September 20, 2011 Posted by | Bigotry, Conservatives, Constitution, Democracy, Democrats, Elections, Equal Rights, GOP, Government, Human Rights, Ideologues, Ideology, Justice Department, Lawmakers, Politics, Racism, Republicans, Right Wing, State Legislatures, States, Teaparty, Voters, Wisconsin | , , , , , , , , , , , , , | Leave a comment

Coddled Long Enough: The “Buffett Rule” Vs “Class Warfare”

Over the weekend, the White House leaked word that President Obama will push a new debt-reduction idea: the “Buffett Rule.” Named after Warren Buffett, the chairman and chief executive of Berkshire Hathaway, who’s been urging policymakers to raise taxes on the very wealthy. As Buffett recently explained, millionaires and billionaires “have been coddled long enough.”

We don’t yet know the details of the proposal — most notably, what the new millionaires’ minimum tax rate would be — but Republicans are already responding with predictable disgust.

Here, for example, was House Budget Committee Chairman Paul Ryan (R-Wis.) yesterday on Fox News, making the case for coddling millionaires and billionaires for a while longer. See if you can pick up on the subtlety of his talking points.

Class warfare, Chris, may make for really good politics but it makes a rotten economics. We don’t need a system that seeks to divide people. […]

“[I]t looks like the president wants to move down the class warfare path. Class warfare will simply divide this country more. It will attack job creators, divide people and it doesn’t grow the economy. […]

“[I]f we are just going to do class warfare and trying to get tax increases out of this, and I don’t think much will come of it…. He’s in a political class warfare mode and campaign mode.”

So, I guess I’ll put him down as a “maybe” on the Buffett Rule?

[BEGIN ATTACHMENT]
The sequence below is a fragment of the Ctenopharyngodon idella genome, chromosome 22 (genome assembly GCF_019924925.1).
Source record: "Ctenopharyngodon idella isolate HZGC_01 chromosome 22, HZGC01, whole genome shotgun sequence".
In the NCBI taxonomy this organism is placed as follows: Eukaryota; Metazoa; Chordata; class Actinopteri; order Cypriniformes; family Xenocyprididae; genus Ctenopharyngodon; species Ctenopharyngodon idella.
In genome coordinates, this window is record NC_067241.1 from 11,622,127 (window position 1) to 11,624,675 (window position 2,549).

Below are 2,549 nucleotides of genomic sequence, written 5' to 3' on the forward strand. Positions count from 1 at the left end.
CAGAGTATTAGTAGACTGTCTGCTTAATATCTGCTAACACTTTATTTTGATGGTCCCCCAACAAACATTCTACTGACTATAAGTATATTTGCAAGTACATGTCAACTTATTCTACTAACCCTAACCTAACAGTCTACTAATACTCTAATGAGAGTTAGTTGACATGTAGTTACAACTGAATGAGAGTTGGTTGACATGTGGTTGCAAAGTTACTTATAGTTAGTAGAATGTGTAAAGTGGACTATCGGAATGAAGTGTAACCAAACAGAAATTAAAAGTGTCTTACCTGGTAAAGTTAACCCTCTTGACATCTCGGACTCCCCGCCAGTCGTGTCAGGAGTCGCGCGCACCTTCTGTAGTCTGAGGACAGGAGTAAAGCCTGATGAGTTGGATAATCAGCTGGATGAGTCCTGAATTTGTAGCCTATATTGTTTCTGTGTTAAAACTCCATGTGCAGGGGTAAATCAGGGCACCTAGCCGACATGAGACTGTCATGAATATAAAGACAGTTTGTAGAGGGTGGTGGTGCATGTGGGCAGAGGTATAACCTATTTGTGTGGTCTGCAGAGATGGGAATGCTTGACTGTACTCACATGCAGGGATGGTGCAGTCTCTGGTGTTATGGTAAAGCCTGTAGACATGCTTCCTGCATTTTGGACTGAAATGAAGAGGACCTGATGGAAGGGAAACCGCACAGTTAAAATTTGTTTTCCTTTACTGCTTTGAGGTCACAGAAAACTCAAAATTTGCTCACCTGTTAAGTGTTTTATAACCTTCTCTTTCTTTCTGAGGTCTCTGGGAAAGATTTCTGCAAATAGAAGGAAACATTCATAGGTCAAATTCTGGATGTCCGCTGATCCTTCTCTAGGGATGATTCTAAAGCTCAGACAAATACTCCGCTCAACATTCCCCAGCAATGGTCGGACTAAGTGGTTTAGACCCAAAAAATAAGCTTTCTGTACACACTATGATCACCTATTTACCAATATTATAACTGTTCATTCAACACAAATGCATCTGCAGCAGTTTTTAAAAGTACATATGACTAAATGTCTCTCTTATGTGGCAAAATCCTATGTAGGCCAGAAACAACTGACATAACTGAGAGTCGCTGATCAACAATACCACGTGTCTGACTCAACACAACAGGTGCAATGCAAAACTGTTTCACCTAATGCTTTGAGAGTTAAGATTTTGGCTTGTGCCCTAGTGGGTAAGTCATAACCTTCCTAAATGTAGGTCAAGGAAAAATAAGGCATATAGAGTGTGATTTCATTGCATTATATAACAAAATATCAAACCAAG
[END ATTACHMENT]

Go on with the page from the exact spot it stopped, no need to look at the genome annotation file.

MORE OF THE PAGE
By any reasonable measure, Ryan’s arguments aren’t just wrong, they’re borderline offensive.

For a generation, Republican policymakers have rigged national tax policy to reward the wealthy, and then reward them some more. We’ve seen the class gap reach Gilded Era levels, only to hear GOP officials again demand that working families “sacrifice” while lavishing more breaks on the very wealthy.

Remind me, who’s engaged in “class warfare” and “dividing people”?

Also note the larger policy context here. President Obama wants the richest of the rich to pay a little more, but keep tax breaks in place for the middle class. Paul Ryan and his cohorts want the polar opposite — more breaks for the very wealthy and higher taxes for the middle class.

Let’s also not forget that one of the GOP’s more common tax-policy arguments is that nearly half the country doesn’t have any federal income tax burden — and they see that as a problem that needs fixing. As a practical matter, the Republican argument on this is practically the definition of “class warfare.”

I realize much of the political establishment has come to look at Paul Ryan as a wise wonk who deserves to be taken seriously, but it really doesn’t take much to realize how spectacularly wrong the far-right Wisconsinite really is.

By: Steve Benen, Washington Monthly Political Animal, September 19, 2011

September 20, 2011 Posted by | Class Warfare, Conservatives, Corporations, Democracy, Economic Recovery, Economy, Elections, GOP, Government, Ideologues, Ideology, Income Gap, Jobs, Labor, Middle Class, Politics, Populism, President Obama, Public, Public Opinion, Republicans, Right Wing, Tax Increases, Tax Loopholes, Taxes, Teaparty, Unemployed, Wealthy | , , , , , , , | Leave a comment